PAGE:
GRAND JUNCTION, Colo (KKCO) -- You may be less likely to pick up the tab as restaurants across the country are feeling the heat from the summer's drought, including the Grand Valley.
From fine dining to breweries and everything in between, local restaurants are trying to keep menu prices the same, they say they are preparing for the worst. Once 2013 hits, owners may have no choice but to raise your bill.
"Feed prices have gone up dramatically," said Steve Thoms, owner of The Winery restaurant in downtown Grand Junction.
Thoms and restaurant owners nationwide say it could get worse.
"We have such a low yield from the farming crops this summer; there's going to be a shortage of feed next summer," said Thoms, who has been in the restaurant business for 30 years.
Thomas says until it becomes more economical to feed cattle, meat prices will remain high.
"Because it was more expensive to feed the cattle, there ended up being a very short supply of prime grade beef this summer," explained Thoms.
And if those prices remain high, Thoms may be forced to raise menu prices.
"If there's going to be a dramatic spike, like there might be this winter. We might have to adjust," said Thoms.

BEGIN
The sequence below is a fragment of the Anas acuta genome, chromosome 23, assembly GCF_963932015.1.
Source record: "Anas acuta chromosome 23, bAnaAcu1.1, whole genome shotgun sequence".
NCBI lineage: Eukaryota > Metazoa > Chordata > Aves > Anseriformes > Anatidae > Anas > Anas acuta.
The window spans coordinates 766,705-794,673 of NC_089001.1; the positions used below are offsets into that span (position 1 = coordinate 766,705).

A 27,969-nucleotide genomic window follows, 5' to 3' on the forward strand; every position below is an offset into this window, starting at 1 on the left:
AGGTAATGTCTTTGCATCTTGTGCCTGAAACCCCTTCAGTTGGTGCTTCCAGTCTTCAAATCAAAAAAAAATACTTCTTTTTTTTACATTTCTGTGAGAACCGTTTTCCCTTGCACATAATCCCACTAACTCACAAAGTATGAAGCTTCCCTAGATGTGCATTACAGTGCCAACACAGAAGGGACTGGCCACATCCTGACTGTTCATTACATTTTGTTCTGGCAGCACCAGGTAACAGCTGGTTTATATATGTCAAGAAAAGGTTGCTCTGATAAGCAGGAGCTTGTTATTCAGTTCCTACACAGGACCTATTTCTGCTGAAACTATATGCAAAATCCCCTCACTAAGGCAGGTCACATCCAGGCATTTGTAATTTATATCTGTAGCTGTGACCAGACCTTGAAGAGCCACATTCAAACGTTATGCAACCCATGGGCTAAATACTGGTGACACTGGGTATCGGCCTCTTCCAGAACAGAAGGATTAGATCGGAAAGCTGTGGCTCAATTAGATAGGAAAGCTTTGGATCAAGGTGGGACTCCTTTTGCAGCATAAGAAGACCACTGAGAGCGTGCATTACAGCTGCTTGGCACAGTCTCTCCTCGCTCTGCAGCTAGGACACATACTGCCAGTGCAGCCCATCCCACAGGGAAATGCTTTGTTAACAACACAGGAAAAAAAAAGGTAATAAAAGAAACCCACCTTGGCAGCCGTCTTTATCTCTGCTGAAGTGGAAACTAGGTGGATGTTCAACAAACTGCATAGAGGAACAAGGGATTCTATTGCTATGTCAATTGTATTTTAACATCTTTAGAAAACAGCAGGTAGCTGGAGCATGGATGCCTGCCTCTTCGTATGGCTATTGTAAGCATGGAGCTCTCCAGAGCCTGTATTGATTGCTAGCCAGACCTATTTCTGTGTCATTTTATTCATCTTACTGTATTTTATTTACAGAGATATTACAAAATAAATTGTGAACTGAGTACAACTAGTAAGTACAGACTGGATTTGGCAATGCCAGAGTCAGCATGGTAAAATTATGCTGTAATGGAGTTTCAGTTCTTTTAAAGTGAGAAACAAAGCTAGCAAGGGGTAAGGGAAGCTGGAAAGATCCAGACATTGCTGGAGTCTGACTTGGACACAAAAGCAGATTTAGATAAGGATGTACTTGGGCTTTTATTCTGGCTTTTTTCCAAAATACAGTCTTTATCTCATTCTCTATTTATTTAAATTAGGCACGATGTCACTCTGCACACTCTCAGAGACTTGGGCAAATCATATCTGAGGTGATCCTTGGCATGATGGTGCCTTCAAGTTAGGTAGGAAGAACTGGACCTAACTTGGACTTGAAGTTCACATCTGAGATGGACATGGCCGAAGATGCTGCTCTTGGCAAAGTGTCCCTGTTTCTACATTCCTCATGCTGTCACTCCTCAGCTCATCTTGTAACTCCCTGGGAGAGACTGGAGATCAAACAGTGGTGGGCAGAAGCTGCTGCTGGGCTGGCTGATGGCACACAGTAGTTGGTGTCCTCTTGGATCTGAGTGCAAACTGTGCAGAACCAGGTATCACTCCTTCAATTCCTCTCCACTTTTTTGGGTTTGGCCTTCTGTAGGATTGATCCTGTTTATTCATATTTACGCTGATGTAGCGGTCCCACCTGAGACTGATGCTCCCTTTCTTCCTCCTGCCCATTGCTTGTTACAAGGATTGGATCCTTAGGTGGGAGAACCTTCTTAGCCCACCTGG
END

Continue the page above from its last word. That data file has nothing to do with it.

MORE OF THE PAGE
Thoms relies on customer loyalty and excellent service to get through rough times.
"We're here to take care of our guests. It's not about the dollars; money is made in the business model," said Thoms.
Breweries, too, rely heavily on flour for pizza and grain for beer.
"We've seen a rise in prices-- corn, grain. That affects us directly through the flour that we purchase," said Eric Ross, partner and general manager of Kannah Creek Brewing Company in Grand Junction.
Ross, a 25-year veteran of the restaurant business, is also eating the costs.
"We just felt that at this time and place isn't the prudent thing. We felt that the best choice was to continue to try to offer meals at the most affordable price, and maintain that loyalty that we've had in the Grand Valley," added Ross.
Ross is also using innovative ways to save money, such as water conservation.
"Trying to manage the waste water that does come out. If we can use that for other means, we've reduced the amount of time that we water our lawns, like a lot of people did. We didn't use our misters on the patio this year," said Ross.
And while the restaurant business will always be cut-throat, owners continue to try and help protect your pocketbook.
"Price is an issue with people, and we try and value that as well into our pricing. We try to be fair with our customers," said Thoms, owner of the Winery in Grand Junction.
Expensive gas is also driving up costs. According to the U.S. Labor Department, consumer prices rose 0.06 percent in September. Analysts expect overall food costs to rise by as much as 20 percent by year's end.
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